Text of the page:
Printing and Publishing

From hand to steam

Before the mid-15th century, everything was written by hand, including multiple copies of the same work, which meant plenty of opportunities for scribal errors. Then the invention of printing revolutionised book production, because it was quicker, easier and cheaper to produce multiple copies with exactly the same text. Even though printing presses continued to develop, with more efficient designs, they were still powered by hand until the introduction of steam-powered presses in the early 19th century. This revolution increased the number and availability of books and allowed their cost to decrease.

Manually operated printing presses continued in use for specific tasks, but by the late 19th century steam power was dominant. Printers often combined printing services with selling books and stationery, and in an advertisement of 1865, Nall’s Steam Printing Works at Norwich in Norfolk offered ‘Printing by steam power with speed & economy’. The same company also sold books and stationery and ran a subscription library.

Nall’s Steam Printing Works, Norwich

Printing processes

For printing a book by steam, each page was made up with individual metal letters (called ‘type’) set into a frame. This ‘typesetting’ was done by compositors who built up each page manually, letter by letter. The frames of letters were then used in a printing machine to make the required number of copies of each page, which were collated and passed to the bookbinder, who produced the finished book. The printing process underwent various refinements, the most significant being the replacement of steam power with electric power. The next revolution came with computer typesetting, which began in the 1980s and is now the method used for most types of printing.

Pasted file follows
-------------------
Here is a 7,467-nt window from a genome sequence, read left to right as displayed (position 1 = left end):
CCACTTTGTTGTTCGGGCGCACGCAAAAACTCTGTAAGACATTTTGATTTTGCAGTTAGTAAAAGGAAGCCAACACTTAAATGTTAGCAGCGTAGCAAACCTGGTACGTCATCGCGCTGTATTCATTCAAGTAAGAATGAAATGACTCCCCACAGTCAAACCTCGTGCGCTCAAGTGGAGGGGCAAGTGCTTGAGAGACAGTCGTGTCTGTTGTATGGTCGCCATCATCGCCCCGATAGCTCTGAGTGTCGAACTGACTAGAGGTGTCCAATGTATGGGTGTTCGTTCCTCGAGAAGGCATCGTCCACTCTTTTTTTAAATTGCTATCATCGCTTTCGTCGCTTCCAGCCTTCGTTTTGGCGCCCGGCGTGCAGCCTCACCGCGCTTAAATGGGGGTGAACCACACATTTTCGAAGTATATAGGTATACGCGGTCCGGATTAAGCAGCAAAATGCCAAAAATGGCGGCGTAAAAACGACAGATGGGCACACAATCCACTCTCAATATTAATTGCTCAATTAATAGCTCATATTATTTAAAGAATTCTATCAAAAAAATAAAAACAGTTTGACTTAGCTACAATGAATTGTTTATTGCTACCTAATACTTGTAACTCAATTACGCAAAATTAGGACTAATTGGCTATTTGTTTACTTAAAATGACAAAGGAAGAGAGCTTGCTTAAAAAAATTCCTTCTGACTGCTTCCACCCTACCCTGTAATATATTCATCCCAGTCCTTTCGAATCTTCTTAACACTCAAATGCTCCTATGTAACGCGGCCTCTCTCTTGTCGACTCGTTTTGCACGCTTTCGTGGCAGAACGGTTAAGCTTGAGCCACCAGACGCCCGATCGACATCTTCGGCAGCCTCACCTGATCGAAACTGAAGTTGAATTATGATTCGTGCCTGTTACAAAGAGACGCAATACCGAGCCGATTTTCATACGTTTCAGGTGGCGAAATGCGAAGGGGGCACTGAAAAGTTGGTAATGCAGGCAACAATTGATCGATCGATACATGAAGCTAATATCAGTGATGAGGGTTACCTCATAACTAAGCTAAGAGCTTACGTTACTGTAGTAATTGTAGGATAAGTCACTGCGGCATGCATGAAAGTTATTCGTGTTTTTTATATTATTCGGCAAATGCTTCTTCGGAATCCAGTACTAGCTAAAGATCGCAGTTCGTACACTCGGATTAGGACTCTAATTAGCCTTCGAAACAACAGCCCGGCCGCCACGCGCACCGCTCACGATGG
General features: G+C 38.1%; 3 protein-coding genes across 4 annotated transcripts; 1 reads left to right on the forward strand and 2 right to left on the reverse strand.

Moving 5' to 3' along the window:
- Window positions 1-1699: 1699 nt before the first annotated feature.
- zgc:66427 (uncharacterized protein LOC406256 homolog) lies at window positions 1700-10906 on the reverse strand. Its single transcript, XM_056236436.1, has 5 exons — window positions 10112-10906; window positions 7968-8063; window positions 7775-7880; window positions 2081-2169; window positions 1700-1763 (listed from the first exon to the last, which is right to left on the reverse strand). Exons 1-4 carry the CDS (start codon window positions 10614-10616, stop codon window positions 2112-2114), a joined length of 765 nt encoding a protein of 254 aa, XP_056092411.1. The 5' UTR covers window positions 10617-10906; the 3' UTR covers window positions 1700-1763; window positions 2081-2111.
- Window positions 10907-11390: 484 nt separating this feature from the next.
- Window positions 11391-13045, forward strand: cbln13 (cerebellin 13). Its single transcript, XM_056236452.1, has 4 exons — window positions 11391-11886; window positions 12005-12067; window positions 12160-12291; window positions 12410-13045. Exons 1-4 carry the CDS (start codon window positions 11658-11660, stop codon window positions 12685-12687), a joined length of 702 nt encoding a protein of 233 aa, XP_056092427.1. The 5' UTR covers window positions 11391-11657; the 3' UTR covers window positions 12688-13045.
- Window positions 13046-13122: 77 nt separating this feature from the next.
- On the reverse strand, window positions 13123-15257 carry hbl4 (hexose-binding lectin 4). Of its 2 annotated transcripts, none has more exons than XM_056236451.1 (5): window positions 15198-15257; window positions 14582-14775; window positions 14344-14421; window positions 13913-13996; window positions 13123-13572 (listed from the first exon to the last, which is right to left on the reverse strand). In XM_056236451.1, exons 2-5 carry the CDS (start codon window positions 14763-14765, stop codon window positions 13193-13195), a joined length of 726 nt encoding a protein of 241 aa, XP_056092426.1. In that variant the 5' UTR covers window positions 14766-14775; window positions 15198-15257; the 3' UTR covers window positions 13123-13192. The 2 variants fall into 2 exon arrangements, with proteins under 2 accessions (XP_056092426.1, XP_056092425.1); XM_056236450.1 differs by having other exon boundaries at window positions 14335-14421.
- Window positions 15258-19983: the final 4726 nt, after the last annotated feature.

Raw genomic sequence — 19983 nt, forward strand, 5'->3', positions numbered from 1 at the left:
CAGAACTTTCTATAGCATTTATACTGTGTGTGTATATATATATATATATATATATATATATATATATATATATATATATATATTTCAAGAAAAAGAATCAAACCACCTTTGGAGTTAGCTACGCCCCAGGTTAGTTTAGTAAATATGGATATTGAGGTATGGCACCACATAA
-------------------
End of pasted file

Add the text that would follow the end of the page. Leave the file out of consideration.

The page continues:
The author’s viewpoint

At first, the author wrote the manuscript of the book – literally! – and for those wealthy enough to afford the services of a scribe, copies might be made. Otherwise, it was almost a matter of luck if a book was copied (and equally a matter of luck if any copy survived to the present day). With the invention of printing, the author gave their precious handwritten manuscript to the printer (who was often the publisher as well) and hoped for a good outcome. Later on, authors were able to generate their text on a typewriter, maybe even using carbon paper to create a duplicate copy. Gradually, refinements in the process were adopted by the publisher to improve the quality and accuracy of the text, such as editing, copy-editing and proof-reading, but the final result still relied on the printer’s skill.

Jarrolds Printers in Norwich in 1865, showing typesetting (bottom left),
printing (bottom right) and bookbinding (above)

This situation changed radically when computers were introduced. It soon became possible to produce a finished text, ready for printing, on computer, and as the price of computers fell, this could be done on personal computers at home. The era of ‘desktop publishing’ had arrived. An author can now construct a whole book and deliver it in electronic form to a company for publication – as an e-book, physical book or both.